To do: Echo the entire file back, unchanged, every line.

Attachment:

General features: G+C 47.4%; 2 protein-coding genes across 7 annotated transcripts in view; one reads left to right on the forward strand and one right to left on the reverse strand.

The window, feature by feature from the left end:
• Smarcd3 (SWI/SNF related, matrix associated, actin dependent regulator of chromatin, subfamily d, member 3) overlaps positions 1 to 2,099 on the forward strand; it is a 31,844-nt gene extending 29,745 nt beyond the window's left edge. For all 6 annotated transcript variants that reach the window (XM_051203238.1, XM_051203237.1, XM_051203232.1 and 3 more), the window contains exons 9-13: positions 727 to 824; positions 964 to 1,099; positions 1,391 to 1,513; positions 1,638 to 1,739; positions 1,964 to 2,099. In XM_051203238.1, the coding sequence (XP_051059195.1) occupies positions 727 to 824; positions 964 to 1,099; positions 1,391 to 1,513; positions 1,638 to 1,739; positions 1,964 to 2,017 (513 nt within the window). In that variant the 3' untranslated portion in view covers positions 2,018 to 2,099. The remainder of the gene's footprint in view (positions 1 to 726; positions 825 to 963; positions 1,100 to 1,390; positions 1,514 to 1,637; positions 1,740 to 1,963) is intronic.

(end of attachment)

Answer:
General features: G+C 47.4%; 2 protein-coding genes across 7 annotated transcripts in view; one reads left to right on the forward strand and one right to left on the reverse strand.

The window, feature by feature from the left end:
• Smarcd3 (SWI/SNF related, matrix associated, actin dependent regulator of chromatin, subfamily d, member 3) overlaps positions 1 to 2,099 on the forward strand; it is a 31,844-nt gene extending 29,745 nt beyond the window's left edge. For all 6 annotated transcript variants that reach the window (XM_051203238.1, XM_051203237.1, XM_051203232.1 and 3 more), the window contains exons 9-13: positions 727 to 824; positions 964 to 1,099; positions 1,391 to 1,513; positions 1,638 to 1,739; positions 1,964 to 2,099. In XM_051203238.1, the coding sequence (XP_051059195.1) occupies positions 727 to 824; positions 964 to 1,099; positions 1,391 to 1,513; positions 1,638 to 1,739; positions 1,964 to 2,017 (513 nt within the window). In that variant the 3' untranslated portion in view covers positions 2,018 to 2,099. The remainder of the gene's footprint in view (positions 1 to 726; positions 825 to 963; positions 1,100 to 1,390; positions 1,514 to 1,637; positions 1,740 to 1,963) is intronic.